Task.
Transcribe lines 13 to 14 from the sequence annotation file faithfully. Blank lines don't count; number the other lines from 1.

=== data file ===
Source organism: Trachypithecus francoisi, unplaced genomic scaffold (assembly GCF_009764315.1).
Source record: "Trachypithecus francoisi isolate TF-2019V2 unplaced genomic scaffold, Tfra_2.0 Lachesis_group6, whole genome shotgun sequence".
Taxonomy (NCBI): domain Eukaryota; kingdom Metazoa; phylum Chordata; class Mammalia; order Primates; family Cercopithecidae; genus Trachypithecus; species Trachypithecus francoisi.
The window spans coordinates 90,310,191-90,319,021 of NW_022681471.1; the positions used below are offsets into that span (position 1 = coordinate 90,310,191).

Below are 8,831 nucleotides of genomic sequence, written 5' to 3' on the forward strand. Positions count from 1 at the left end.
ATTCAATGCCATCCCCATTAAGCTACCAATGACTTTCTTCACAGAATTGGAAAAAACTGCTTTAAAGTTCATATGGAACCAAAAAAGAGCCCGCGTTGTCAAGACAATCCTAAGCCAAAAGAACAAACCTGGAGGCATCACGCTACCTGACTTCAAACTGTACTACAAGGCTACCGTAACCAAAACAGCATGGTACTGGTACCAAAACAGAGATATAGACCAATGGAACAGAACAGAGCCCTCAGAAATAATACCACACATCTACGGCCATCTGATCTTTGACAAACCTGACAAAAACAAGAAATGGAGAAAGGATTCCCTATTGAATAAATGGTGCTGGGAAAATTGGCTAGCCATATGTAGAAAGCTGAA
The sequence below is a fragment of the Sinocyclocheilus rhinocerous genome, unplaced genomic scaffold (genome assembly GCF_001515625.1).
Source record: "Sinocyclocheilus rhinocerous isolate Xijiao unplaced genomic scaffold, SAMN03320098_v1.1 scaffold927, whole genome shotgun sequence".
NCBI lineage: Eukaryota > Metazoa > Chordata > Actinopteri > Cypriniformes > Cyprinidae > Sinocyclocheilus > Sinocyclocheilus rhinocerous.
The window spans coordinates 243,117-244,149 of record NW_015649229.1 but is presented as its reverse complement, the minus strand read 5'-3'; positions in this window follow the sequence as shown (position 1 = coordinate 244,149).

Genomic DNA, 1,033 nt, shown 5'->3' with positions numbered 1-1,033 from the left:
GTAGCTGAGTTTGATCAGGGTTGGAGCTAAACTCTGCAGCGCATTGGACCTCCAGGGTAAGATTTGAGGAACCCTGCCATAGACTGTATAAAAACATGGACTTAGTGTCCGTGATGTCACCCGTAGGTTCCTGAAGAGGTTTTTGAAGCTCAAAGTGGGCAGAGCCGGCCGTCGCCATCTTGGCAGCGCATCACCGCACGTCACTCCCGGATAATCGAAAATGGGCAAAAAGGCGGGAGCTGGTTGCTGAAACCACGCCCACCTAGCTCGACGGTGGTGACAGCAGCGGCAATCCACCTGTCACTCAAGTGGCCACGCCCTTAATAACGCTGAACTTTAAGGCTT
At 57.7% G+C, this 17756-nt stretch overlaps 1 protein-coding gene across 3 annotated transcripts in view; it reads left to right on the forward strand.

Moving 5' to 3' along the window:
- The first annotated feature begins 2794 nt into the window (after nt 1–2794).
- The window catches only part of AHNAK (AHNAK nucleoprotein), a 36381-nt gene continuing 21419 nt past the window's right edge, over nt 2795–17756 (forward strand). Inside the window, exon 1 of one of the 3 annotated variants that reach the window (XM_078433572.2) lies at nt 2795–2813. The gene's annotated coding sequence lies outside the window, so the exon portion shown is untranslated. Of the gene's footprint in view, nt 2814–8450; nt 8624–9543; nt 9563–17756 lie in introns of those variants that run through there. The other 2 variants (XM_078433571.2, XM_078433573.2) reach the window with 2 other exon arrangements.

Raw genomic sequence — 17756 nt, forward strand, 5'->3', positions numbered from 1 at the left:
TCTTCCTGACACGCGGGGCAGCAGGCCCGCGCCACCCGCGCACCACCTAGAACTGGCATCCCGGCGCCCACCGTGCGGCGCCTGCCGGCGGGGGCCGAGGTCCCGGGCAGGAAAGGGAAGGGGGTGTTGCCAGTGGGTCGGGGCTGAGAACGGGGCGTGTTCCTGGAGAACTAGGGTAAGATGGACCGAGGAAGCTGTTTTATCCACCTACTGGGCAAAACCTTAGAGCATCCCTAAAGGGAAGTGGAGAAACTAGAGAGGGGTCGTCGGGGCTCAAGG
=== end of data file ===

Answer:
At 57.7% G+C, this 17756-nt stretch overlaps 1 protein-coding gene across 3 annotated transcripts in view; it reads left to right on the forward strand.

Moving 5' to 3' along the window: